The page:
Rogue finger gene got bats airborne

November 10, 2004

A CHANGE to a single gene allowed bats to grow wings and take to the air, a development that may explain why bats appeared so suddenly in the fossil record some 50 million years ago. Bats have been an evolutionary enigma. That's because the oldest fossil bats look remarkably like modern ones, each having wings formed from membranes stretched between long fingers, and ear structures designed for echolocation. No fossils of an animal intermediate between bats and their non-flying mammal ancestors have been found. Now Karen Sears, at the University of Colorado Health Sciences Center in Denver, has discovered why intermediate forms may be missing in the fossil record. In a bid to understand where bats' specialised finger digits evolved from, Sears compared their embryological development with that of the finger digits of mice. In both animals, digits form from cartilage cells which divide and mature into bone in regions called growth plates.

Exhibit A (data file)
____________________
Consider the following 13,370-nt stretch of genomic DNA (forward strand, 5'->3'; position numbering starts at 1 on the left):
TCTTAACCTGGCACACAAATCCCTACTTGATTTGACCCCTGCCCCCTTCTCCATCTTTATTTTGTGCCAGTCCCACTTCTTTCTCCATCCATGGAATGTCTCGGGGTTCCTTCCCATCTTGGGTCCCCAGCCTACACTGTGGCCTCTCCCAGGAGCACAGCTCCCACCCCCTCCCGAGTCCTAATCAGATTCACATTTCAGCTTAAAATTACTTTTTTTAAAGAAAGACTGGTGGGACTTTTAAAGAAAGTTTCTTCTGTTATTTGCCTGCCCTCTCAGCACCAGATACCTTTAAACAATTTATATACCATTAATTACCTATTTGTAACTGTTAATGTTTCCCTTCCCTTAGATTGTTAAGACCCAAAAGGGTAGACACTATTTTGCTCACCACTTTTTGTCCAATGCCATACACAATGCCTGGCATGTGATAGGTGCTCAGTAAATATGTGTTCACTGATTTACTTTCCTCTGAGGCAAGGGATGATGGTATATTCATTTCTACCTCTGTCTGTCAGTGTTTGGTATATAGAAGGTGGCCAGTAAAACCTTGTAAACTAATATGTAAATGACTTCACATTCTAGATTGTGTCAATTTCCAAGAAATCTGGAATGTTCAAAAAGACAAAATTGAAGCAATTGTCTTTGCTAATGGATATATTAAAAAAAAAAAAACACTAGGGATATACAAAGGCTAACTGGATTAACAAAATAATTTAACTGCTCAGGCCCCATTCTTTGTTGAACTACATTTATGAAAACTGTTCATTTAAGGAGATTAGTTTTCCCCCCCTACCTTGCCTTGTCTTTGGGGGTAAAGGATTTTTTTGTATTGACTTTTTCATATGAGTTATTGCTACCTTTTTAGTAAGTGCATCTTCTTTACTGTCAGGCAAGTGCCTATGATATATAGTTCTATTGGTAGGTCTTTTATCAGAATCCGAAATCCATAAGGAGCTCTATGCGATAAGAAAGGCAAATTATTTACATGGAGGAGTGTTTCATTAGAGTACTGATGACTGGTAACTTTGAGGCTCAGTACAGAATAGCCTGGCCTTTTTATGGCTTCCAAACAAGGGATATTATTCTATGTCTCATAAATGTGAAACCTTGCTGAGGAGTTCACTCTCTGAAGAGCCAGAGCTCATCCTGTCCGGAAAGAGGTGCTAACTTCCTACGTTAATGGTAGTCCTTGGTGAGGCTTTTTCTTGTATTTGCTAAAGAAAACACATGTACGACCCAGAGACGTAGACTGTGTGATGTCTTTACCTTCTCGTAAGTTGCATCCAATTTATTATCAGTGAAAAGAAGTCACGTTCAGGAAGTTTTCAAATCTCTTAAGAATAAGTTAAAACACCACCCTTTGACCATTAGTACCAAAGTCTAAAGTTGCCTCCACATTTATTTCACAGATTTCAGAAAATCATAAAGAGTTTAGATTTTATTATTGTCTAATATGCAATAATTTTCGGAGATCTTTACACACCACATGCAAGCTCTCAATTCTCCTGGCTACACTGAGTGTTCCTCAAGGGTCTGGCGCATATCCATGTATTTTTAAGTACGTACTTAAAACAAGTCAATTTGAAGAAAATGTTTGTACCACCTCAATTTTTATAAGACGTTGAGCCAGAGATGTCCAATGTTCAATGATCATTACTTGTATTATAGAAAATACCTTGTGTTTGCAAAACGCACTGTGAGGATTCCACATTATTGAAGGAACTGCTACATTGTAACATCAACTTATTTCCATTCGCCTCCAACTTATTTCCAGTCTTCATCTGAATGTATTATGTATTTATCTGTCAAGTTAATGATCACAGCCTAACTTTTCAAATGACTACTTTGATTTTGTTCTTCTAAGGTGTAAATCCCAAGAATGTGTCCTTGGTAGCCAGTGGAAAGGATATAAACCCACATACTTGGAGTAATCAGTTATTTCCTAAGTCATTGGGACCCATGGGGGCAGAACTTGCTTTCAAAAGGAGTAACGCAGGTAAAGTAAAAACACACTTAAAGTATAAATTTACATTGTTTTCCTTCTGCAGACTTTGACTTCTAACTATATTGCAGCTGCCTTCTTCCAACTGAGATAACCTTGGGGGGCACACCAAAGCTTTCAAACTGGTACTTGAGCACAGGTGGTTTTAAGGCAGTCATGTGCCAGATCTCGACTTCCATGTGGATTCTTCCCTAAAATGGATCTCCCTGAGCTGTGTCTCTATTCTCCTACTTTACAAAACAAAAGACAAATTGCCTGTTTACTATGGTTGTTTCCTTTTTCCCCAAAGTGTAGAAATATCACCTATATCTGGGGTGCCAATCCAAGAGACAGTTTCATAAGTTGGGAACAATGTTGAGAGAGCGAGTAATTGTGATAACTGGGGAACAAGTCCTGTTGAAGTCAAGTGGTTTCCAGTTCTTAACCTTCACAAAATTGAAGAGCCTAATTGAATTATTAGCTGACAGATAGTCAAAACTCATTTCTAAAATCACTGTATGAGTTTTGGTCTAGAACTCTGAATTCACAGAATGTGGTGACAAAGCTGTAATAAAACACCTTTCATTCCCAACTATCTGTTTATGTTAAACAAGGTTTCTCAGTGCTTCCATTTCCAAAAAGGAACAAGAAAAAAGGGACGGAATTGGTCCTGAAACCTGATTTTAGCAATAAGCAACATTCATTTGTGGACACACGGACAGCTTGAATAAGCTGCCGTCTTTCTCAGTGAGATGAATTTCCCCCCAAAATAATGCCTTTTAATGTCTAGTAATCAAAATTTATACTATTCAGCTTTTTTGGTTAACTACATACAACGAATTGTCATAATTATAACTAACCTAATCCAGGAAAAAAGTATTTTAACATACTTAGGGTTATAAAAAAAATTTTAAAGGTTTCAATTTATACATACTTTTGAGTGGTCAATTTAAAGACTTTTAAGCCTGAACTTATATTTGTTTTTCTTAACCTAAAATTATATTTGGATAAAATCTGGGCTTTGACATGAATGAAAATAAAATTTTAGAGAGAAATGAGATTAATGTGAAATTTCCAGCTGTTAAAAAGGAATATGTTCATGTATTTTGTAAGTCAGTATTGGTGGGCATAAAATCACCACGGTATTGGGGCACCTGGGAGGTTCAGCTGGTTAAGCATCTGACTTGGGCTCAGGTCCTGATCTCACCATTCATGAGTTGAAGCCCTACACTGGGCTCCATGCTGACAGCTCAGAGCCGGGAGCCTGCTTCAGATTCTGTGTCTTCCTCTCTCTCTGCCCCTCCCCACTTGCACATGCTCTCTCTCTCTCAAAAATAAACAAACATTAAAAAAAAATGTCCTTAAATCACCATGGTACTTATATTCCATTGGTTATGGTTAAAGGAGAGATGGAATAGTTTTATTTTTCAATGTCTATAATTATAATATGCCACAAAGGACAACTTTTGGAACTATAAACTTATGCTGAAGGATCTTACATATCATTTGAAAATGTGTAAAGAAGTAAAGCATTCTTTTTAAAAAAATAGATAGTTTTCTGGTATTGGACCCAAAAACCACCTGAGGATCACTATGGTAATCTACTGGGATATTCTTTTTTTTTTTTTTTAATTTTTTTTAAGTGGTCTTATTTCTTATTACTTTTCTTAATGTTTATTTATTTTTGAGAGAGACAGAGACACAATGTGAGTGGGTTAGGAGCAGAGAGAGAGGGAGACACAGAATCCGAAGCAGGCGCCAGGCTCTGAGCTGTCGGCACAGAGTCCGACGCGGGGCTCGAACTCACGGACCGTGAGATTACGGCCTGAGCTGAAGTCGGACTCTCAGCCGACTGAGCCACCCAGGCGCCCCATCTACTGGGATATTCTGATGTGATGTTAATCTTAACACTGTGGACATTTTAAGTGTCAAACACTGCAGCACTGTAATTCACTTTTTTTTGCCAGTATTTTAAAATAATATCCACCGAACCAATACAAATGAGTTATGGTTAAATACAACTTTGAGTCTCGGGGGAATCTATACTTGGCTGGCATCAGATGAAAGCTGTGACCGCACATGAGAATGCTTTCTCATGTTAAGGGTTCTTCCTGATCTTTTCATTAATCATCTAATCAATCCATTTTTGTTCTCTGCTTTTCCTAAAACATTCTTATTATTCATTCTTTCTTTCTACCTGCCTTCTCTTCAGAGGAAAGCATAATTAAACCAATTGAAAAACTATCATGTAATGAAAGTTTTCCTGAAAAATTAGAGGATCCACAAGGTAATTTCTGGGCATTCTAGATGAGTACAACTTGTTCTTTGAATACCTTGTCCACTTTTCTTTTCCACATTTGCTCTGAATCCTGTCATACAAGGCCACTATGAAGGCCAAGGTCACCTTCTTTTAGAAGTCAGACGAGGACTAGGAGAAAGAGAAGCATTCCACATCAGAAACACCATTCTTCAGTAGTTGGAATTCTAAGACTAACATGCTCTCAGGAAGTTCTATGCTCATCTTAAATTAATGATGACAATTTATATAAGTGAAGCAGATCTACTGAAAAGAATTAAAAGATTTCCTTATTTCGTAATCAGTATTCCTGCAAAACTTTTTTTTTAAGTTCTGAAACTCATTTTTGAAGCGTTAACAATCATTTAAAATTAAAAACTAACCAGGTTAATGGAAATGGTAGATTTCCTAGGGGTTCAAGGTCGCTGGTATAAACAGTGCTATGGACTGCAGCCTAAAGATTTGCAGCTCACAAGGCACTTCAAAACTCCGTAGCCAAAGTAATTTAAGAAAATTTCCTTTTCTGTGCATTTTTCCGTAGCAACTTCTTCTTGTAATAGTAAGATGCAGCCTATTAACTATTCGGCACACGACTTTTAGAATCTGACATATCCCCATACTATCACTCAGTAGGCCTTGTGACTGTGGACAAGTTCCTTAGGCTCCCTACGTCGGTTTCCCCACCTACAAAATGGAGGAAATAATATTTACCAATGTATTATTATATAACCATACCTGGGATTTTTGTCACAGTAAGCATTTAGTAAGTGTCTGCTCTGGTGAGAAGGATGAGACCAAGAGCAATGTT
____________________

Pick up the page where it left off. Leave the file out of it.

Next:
But in bats, a key region of the growth plate called the hypertrophic zone is much larger than in mice, which allows their digits to grow much longer. That difference is controlled by a single gene known as BMP2, one of a family of genes important for limb development in mammals. Sears found that a protein produced by BMP2 is present in the hypertrophic region of bats, but not in mice. When she applied the protein to the digits of mouse embryos growing in the lab they elongated just like bat digits. Sears believes that bats began to evolve when this one gene became activated. Although it is a small developmental change, if it allowed the ancestors of bats to grow extended digits it could explain how bats evolved flight so rapidly, Sears told the Society of Vertebrate Paleontology meeting in Denver.

Relatively few transitional forms would have existed just briefly before being displaced by more advanced forms. "We've never had an adequate explanation" for the sudden appearance of bats, Nancy Simmons of the American Museum of Natural History in New York told New Scientist. "This sounds like a remarkable discovery." The lack of transitional forms has also led to speculation about the origin of bats, with some believing that primates are their closest relatives. Genetic studies now show they are closest to ferungulates, which include horses and pigs, or to the shrews and moles.
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Jeff Hecht reports for New Scientist on the latest findings from the Society of Vertebrate Paleontology.

This article appears in New Scientist issue: 13 November 2004

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New Scientist

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